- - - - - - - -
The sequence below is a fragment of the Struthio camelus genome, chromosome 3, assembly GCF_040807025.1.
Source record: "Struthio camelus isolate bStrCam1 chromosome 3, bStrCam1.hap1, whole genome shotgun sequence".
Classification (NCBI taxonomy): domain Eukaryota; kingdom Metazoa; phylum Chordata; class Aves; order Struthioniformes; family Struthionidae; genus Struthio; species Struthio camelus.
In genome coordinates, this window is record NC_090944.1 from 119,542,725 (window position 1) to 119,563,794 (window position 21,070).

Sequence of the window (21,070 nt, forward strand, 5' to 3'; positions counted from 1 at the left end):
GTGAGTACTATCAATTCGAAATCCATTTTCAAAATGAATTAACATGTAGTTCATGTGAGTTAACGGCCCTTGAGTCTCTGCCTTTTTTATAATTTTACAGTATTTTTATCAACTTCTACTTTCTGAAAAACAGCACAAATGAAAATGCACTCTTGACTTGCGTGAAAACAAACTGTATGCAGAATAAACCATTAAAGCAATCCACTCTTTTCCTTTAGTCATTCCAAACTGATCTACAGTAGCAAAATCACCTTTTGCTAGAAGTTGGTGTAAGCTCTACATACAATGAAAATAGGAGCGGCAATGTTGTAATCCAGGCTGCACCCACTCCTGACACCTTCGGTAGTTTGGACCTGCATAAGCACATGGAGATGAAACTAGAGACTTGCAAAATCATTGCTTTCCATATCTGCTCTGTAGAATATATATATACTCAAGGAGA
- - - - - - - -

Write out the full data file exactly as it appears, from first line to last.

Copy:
The sequence below is a fragment of the Struthio camelus genome, chromosome 3, assembly GCF_040807025.1.
Source record: "Struthio camelus isolate bStrCam1 chromosome 3, bStrCam1.hap1, whole genome shotgun sequence".
Classification (NCBI taxonomy): domain Eukaryota; kingdom Metazoa; phylum Chordata; class Aves; order Struthioniformes; family Struthionidae; genus Struthio; species Struthio camelus.
In genome coordinates, this window is record NC_090944.1 from 119,542,725 (window position 1) to 119,563,794 (window position 21,070).

Sequence of the window (21,070 nt, forward strand, 5' to 3'; positions counted from 1 at the left end):
GTGAGTACTATCAATTCGAAATCCATTTTCAAAATGAATTAACATGTAGTTCATGTGAGTTAACGGCCCTTGAGTCTCTGCCTTTTTTATAATTTTACAGTATTTTTATCAACTTCTACTTTCTGAAAAACAGCACAAATGAAAATGCACTCTTGACTTGCGTGAAAACAAACTGTATGCAGAATAAACCATTAAAGCAATCCACTCTTTTCCTTTAGTCATTCCAAACTGATCTACAGTAGCAAAATCACCTTTTGCTAGAAGTTGGTGTAAGCTCTACATACAATGAAAATAGGAGCGGCAATGTTGTAATCCAGGCTGCACCCACTCCTGACACCTTCGGTAGTTTGGACCTGCATAAGCACATGGAGATGAAACTAGAGACTTGCAAAATCATTGCTTTCCATATCTGCTCTGTAGAATATATATATACTCAAGGAGA